To combat long-term health threats and find better solutions faster, healthcare companies are shifting from being monopolies of knowledge and discovery to creating collaborative networks of innovation, and are looking for partnerships with smaller, more agile and tech-friendly providers. 

“Healthcare companies are shifting from being monopolies of knowledge to creating collaborative networks of innovation”

Part of this links to the increased focus on data analytics: the pandemic has highlighted the fact that data is critical to making decisions quickly. Analytics tied into key data metrics can drive efficiency in healthcare to solve future healthcare crises: we now know that to determine the need for hospital supplies, like masks, gowns and even ventilators, data metrics are critical. Additionally, to accelerate drug development, real-world data use can help expand the exploration of ways to use drugs in novel therapeutic indications and conditions. Tools like these can help strike a balance between efficiency and quality of care.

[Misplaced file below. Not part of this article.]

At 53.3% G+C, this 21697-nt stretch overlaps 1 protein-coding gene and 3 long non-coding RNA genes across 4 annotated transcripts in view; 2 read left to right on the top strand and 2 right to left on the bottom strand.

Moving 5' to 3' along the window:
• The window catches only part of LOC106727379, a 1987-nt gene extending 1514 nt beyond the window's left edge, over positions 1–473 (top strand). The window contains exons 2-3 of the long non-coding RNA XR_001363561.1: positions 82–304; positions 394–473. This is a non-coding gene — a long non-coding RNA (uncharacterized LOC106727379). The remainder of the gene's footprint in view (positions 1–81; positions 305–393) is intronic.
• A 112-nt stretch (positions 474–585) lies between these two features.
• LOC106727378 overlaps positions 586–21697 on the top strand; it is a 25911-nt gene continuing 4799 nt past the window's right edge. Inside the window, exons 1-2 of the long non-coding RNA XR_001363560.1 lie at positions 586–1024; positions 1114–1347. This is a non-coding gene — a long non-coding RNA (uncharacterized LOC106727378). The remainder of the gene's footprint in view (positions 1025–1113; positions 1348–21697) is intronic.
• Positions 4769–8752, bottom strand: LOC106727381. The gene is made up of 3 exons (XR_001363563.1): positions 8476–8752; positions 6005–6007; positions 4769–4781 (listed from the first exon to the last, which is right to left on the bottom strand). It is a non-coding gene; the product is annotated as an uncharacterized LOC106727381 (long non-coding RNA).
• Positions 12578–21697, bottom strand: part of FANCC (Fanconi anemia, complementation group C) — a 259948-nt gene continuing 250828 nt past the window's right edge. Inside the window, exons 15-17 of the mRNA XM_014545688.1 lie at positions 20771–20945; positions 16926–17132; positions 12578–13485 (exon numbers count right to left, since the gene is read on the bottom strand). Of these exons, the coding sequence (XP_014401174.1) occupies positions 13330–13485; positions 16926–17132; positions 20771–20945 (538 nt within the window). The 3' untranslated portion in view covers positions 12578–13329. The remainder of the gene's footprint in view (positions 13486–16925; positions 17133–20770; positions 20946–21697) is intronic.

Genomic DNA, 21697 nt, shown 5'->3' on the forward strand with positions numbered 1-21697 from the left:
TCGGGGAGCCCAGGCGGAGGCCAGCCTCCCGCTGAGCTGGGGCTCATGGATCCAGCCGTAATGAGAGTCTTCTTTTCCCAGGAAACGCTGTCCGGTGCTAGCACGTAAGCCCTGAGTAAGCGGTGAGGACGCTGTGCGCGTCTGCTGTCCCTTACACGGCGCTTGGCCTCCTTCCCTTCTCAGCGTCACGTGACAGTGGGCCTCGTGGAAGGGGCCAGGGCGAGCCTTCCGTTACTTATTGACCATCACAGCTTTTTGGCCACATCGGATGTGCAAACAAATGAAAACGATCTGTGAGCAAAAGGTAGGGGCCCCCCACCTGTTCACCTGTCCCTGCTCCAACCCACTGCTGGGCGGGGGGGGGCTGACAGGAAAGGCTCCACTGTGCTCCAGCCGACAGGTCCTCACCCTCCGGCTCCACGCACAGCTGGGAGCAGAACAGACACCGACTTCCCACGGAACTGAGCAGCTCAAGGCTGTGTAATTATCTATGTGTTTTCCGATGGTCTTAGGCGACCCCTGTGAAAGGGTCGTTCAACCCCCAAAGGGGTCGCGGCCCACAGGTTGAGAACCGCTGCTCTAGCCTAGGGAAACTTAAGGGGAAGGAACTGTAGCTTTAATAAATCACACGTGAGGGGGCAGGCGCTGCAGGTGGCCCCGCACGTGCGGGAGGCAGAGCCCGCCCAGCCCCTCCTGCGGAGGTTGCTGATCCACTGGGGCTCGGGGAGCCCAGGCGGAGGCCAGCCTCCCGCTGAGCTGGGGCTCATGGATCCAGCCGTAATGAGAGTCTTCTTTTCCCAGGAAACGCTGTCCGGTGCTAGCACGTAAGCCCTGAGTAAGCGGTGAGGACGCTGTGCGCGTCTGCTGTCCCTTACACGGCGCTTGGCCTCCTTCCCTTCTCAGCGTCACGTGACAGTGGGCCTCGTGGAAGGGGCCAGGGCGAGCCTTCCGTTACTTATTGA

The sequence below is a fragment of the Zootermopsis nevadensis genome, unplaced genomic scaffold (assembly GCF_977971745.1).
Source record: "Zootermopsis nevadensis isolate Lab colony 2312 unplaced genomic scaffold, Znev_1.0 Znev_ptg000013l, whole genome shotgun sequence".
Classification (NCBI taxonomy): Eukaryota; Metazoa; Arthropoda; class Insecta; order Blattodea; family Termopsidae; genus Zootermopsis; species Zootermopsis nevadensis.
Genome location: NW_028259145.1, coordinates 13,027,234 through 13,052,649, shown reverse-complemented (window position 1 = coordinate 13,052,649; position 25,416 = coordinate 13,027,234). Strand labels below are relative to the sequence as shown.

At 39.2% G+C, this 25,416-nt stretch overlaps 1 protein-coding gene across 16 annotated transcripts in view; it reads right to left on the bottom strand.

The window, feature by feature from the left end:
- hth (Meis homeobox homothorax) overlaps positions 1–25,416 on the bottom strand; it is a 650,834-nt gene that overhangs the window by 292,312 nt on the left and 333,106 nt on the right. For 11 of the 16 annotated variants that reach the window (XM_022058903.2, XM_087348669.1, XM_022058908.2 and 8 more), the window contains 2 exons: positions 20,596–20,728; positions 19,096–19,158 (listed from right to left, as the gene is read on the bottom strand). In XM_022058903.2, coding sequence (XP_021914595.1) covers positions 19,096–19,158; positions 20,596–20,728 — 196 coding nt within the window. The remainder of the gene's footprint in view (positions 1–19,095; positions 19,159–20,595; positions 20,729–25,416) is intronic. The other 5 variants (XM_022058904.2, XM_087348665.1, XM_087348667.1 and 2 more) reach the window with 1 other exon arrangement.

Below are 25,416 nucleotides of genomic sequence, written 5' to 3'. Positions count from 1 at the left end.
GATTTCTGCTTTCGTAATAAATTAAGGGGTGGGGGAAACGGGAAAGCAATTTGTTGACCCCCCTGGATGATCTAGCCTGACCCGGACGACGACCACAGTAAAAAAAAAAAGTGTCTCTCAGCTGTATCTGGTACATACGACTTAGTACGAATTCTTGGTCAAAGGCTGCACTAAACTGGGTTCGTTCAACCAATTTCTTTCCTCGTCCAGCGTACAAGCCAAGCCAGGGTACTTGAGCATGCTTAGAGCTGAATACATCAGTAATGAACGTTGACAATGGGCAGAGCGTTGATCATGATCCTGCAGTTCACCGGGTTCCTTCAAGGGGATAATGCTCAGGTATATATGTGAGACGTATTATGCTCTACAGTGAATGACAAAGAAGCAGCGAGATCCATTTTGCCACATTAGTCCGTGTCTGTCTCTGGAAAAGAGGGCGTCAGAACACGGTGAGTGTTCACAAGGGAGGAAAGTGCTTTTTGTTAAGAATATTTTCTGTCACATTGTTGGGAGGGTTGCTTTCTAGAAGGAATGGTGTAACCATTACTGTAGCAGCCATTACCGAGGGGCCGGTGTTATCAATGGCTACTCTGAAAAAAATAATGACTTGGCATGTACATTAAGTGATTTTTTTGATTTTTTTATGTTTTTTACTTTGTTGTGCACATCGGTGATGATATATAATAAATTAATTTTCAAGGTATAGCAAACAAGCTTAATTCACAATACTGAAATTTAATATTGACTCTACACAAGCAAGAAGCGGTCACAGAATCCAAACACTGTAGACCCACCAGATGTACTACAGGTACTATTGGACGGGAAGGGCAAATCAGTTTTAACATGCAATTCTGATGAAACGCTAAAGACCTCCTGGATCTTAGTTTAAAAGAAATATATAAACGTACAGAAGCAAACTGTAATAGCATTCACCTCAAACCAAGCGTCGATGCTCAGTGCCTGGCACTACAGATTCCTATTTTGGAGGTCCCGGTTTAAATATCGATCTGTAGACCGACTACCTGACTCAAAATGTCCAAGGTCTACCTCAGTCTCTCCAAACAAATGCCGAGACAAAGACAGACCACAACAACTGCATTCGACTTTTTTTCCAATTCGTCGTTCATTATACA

Innovation remains paramount in the need for novel therapeutics and several initiatives have accelerated innovation via public-private partnerships. The National Institutes of Health (NIH), for example, has created funding initiatives for COVID-19 to drive research focused on private and public partnerships to find new treatments. As the world requires new novel therapeutics for significant health challenges, this pattern of innovation will continue to grow.